PHILADELPHIA —Sepsis comes with serious consequences. The blood infection, most commonly caused by bacteria, can lead to septic shock, organ failure, loss of limbs, and even death. Patients whose immune systems are already compromised are at even greater risk.
Nuala J. Meyer, MD, an assistant professor of Pulmonary, Allergy and Critical Care in the Perelman School of Medicine at the University of Pennsylvania examined the effects of sepsis on neutropenic patients. She will present her findings in the poster discussion session at the American Thoracic Society meeting, Monday, May 19, in San Diego.
Neutropenia, a condition in which patients have a low number of infection-fighting white blood cells, can occur as a result of anemia, certain cancers or chemotherapy treatment, and other hereditary disorders.
Meyer looked at a single-center cohort of patients who presented to the emergency department or medical ICU with severe sepsis. Of the 1,269 patients studied, nine percent were neutropenic; 75 percent had hematalogic malignancy; 15 percent had metastatic solid organ malignancy, and 15 percent were organ transplant recipients. Neutropenic patients had a higher incidence of shock and were more likely to die within 60 days, a retrospective review of their electronic health record found. Meyer and her team set out to understand why this occurs.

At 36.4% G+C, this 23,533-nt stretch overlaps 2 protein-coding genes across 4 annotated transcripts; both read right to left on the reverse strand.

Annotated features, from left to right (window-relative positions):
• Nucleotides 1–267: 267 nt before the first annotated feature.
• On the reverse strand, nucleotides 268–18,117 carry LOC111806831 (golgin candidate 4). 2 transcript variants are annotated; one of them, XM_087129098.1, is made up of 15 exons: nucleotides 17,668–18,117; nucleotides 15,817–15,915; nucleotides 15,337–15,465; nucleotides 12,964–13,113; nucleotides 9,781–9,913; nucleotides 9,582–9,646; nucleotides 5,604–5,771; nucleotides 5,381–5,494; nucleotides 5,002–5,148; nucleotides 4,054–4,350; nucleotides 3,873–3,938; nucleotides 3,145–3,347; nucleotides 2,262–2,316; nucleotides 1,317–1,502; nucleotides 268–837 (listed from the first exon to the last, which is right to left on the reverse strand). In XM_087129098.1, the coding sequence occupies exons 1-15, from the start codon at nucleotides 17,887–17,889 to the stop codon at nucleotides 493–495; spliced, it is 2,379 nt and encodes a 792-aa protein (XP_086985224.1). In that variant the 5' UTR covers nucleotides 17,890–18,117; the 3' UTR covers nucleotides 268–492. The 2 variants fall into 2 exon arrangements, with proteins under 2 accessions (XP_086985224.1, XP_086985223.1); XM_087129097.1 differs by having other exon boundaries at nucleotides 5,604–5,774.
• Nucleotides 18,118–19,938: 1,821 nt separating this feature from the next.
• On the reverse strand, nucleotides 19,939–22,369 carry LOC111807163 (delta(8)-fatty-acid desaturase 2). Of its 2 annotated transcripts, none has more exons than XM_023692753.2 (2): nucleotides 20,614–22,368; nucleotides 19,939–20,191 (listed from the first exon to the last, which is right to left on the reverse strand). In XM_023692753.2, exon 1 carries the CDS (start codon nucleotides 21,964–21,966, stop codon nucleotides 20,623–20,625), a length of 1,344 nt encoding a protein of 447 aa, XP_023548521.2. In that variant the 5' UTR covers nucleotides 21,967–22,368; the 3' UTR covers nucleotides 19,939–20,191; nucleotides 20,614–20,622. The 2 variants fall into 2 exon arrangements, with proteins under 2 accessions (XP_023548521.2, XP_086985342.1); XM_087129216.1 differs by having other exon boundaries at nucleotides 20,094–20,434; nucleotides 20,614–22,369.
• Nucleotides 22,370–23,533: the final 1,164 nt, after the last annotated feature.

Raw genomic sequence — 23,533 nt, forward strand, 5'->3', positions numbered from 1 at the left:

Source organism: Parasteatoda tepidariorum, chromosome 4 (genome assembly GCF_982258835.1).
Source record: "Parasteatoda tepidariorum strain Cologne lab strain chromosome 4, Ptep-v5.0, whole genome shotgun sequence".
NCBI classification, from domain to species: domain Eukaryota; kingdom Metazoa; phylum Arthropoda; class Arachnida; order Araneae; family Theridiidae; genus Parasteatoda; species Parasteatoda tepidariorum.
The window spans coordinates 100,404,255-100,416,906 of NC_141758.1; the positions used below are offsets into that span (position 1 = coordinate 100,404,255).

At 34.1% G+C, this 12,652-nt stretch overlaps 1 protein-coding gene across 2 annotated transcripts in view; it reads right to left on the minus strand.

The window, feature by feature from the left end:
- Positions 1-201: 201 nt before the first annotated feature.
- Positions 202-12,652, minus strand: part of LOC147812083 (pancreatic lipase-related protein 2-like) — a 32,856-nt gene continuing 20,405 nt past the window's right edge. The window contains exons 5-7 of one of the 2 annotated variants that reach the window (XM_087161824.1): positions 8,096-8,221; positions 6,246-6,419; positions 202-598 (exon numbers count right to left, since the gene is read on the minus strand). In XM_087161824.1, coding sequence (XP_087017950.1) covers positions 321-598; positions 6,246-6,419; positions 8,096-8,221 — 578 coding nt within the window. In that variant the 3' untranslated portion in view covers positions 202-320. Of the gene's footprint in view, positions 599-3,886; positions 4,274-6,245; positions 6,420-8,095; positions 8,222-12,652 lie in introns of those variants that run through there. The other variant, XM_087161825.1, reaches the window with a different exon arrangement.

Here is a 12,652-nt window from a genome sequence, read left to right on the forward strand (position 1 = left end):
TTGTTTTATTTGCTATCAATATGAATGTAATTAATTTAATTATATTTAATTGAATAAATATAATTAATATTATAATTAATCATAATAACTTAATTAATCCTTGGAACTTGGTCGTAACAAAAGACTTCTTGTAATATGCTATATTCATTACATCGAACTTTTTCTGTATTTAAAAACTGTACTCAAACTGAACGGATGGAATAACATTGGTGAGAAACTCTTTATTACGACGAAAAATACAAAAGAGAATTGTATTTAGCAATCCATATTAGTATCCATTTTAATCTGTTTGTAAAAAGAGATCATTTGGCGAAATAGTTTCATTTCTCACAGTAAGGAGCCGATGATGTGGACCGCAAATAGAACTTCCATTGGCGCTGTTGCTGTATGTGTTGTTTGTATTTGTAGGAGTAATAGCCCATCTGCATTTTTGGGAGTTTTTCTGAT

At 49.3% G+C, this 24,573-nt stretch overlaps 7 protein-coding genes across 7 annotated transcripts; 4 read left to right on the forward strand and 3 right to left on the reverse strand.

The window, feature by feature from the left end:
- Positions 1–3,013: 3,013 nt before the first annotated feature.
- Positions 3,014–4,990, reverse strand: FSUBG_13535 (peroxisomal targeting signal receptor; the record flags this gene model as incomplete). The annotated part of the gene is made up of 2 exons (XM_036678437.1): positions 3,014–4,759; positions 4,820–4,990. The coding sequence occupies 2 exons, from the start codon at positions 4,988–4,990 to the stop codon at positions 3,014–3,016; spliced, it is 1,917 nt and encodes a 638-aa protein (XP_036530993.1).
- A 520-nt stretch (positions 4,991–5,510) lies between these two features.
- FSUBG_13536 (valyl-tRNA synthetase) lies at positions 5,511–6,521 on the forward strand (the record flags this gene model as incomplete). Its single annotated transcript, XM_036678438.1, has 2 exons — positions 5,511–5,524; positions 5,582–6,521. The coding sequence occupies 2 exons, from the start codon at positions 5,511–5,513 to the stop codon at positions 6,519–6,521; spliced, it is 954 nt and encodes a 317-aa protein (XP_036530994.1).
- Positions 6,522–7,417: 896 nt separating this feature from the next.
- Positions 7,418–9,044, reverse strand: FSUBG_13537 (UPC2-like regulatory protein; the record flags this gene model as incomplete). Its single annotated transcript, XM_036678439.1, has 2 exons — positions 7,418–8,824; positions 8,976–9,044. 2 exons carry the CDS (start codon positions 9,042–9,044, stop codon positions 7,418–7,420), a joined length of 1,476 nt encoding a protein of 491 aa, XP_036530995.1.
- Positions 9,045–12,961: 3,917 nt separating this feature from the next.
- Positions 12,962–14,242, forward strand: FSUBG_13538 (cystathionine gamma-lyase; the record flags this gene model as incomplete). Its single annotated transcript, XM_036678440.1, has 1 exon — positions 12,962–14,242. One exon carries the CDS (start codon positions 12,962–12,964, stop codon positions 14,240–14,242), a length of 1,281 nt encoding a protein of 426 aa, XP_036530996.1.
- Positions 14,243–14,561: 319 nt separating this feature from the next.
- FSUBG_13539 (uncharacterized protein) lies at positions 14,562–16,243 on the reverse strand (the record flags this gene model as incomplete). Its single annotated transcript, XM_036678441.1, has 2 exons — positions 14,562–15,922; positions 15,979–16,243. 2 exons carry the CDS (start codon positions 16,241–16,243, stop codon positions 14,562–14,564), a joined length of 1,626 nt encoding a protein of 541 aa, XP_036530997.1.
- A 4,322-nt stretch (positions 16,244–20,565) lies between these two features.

“We hypothesized that the neutropenic patients would have higher levels of the growth factor angiopoietin 2, a vascular growth factor and marker of injured blood vessels, and that these would serve as biomarkers for the most severe cases of neutropenic sepsis,” says Meyer. Increased levels of angiopoietin is known to lead to an increase of permeability of the blood vessel, which allows the contaminated blood to travel more easily from the vessel to the rest of the body and vice versa.
Contrary to this, the study showed that the neutropenic patients not only had lower than expected levels of angiopoietin 2, but they also had high levels of inflammatory cytokines, specifically interleukin-8, a protein important to the body’s immune response. “The neutropenic patients, despite a low white blood cell count, surprised us with the increased number of cytokines compared to the immunocompetant patients,” Meyer said.
This led the team to believe that mortality risk for sepsis patients might be associated with high cytokine levels independent of severity of illness, and that anti-inflammatory medications targeting interleukin-8 specifically, might be helpful, even among neutropenic patients, as interleukin-8 is highly associated with mortality. “In the future, testing for interleukin-8 in septic patients could lead to early intervention with inflammatory medication, and possibly, better outcomes for patients,” says Meyer.
This study was funded in part by the NIH National Heart Lung and Blood Institute (HL102254).
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